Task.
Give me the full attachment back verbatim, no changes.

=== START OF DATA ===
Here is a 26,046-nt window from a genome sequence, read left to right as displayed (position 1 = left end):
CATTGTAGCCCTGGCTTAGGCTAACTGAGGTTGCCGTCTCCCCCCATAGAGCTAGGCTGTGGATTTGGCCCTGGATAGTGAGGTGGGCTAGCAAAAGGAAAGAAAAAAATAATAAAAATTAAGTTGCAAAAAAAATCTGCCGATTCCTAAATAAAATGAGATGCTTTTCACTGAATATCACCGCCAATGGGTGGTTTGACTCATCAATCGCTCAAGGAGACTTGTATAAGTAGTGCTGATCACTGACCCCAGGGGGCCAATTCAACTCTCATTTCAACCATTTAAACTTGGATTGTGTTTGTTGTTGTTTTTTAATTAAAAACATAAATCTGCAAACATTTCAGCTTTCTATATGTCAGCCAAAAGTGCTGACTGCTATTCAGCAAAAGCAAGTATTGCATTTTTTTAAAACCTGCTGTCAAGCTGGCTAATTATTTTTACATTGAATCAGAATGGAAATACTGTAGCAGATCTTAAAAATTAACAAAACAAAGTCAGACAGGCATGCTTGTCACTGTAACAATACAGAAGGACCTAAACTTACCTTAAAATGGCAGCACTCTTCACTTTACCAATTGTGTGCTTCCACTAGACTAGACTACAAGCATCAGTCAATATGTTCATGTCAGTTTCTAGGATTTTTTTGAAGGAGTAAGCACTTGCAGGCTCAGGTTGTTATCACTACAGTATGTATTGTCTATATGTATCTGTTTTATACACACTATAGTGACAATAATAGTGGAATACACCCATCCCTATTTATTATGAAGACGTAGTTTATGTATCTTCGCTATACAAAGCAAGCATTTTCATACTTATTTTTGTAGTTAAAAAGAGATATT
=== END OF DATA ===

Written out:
Here is a 26,046-nt window from a genome sequence, read left to right as displayed (position 1 = left end):
CATTGTAGCCCTGGCTTAGGCTAACTGAGGTTGCCGTCTCCCCCCATAGAGCTAGGCTGTGGATTTGGCCCTGGATAGTGAGGTGGGCTAGCAAAAGGAAAGAAAAAAATAATAAAAATTAAGTTGCAAAAAAAATCTGCCGATTCCTAAATAAAATGAGATGCTTTTCACTGAATATCACCGCCAATGGGTGGTTTGACTCATCAATCGCTCAAGGAGACTTGTATAAGTAGTGCTGATCACTGACCCCAGGGGGCCAATTCAACTCTCATTTCAACCATTTAAACTTGGATTGTGTTTGTTGTTGTTTTTTAATTAAAAACATAAATCTGCAAACATTTCAGCTTTCTATATGTCAGCCAAAAGTGCTGACTGCTATTCAGCAAAAGCAAGTATTGCATTTTTTTAAAACCTGCTGTCAAGCTGGCTAATTATTTTTACATTGAATCAGAATGGAAATACTGTAGCAGATCTTAAAAATTAACAAAACAAAGTCAGACAGGCATGCTTGTCACTGTAACAATACAGAAGGACCTAAACTTACCTTAAAATGGCAGCACTCTTCACTTTACCAATTGTGTGCTTCCACTAGACTAGACTACAAGCATCAGTCAATATGTTCATGTCAGTTTCTAGGATTTTTTTGAAGGAGTAAGCACTTGCAGGCTCAGGTTGTTATCACTACAGTATGTATTGTCTATATGTATCTGTTTTATACACACTATAGTGACAATAATAGTGGAATACACCCATCCCTATTTATTATGAAGACGTAGTTTATGTATCTTCGCTATACAAAGCAAGCATTTTCATACTTATTTTTGTAGTTAAAAAGAGATATT